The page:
Google Apps Phases Out Older IE, Firefox, Safari Versions
Google (NASDAQ: GOOG) said it will on Aug. 1 phase out support for older versions of Microsoft Internet Explorer, Mozilla Firefox and Apple Safari in its Google Apps collaboration software.
The search-engine giant has been putting most of its wood behind HTML5, upgrading its own applications to support the fresher Web markup language. Google's own Chrome Web browser and Chrome Operating System were built from the beginning to handle HTML5.
Google is banking on Chrome and HTML5 to make Web applications the rule rather than the exception to legacy on-premise software created by Microsoft (NASDAQ:MSFT) and others. Chrome OS notebooks from Samsung and Acer are launching in two weeks to introduce the commercial consumer market to Google's cloud-computing experience, which hinges on Web applications.
"For Web applications to spring even farther ahead of traditional software, our teams need to make use of new capabilities available in modern browsers," Venkat Panchapakesan, Google's vice president of engineering, said June 2.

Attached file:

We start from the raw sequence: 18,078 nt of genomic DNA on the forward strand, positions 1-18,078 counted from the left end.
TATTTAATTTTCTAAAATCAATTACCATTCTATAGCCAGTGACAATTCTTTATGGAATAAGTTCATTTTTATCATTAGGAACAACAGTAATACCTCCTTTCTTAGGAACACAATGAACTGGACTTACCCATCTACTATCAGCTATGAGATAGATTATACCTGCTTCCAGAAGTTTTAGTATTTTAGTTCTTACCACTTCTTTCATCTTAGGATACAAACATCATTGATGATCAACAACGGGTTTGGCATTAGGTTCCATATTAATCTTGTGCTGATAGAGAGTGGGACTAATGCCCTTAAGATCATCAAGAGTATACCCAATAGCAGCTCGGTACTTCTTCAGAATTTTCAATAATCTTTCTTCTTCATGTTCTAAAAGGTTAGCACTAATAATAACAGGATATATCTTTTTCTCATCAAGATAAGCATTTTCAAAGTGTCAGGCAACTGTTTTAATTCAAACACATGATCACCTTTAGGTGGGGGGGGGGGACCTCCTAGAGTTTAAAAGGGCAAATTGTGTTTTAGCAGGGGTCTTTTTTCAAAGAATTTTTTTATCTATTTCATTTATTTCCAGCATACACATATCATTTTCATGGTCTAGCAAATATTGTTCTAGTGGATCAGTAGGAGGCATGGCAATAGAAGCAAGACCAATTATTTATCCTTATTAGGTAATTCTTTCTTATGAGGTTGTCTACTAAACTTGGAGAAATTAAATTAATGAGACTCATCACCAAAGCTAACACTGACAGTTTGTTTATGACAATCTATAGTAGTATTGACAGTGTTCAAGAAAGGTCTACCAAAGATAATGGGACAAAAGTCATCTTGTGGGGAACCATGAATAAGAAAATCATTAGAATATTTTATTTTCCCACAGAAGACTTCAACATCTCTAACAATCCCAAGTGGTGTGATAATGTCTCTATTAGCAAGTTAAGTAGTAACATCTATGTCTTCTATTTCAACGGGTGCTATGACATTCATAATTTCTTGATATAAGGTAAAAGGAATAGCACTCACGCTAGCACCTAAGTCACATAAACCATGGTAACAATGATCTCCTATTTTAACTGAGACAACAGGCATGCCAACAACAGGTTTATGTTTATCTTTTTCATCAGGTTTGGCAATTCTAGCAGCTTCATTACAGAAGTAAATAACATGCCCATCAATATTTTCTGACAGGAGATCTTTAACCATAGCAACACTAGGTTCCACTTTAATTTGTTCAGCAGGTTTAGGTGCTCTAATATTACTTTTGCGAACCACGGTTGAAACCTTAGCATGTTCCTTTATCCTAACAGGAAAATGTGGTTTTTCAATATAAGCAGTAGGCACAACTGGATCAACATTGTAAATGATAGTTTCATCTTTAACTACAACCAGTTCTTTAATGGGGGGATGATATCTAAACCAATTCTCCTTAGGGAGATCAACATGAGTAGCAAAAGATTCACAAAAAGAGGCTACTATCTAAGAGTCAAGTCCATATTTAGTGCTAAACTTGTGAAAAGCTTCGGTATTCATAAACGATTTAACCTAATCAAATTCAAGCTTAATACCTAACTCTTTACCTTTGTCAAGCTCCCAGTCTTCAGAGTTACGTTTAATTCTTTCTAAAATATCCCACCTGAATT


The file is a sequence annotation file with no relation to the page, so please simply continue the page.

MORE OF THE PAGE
Examples of features that require browsers that support HTML5 include Google's desktop notifications for Gmail and drag-and-drop file upload in Google Docs, Panchapakesan said. This naturally includes Chrome, as well as fresher Firefox, IE and Safari versions.
Older Web browsers, he explained, lack "the chops" to provide today's Web application users with a quality experience.
To that end, Google Aug. 1 will shed support for Firefox 3.5, Internet Explorer 7, Safari 3 and their preceding versions.
What this means is that users of these older browsers may have trouble using certain features in Gmail, Google Calendar, Google Talk, Google Docs and Google Sites. Eventually, Google said these applications might stop working at all.
Google will support only the current and prior major releases of Chrome, Firefox, IE and Safari on a "rolling basis." This means each time a new version is released, Google will begin supporting the update and stop supporting the third-oldest version.
There is precedent for this at Google, which last year shed support for the much-maligned but ubiquitous IE6 in Google Docs and Google Sites.
"Many other companies have already stopped supporting older browsers like Microsoft Internet Explorer 6.0 as well as browsers that are not supported by their own manufacturers," Google Apps Senior Product Manager Rajen Sheth said at the time.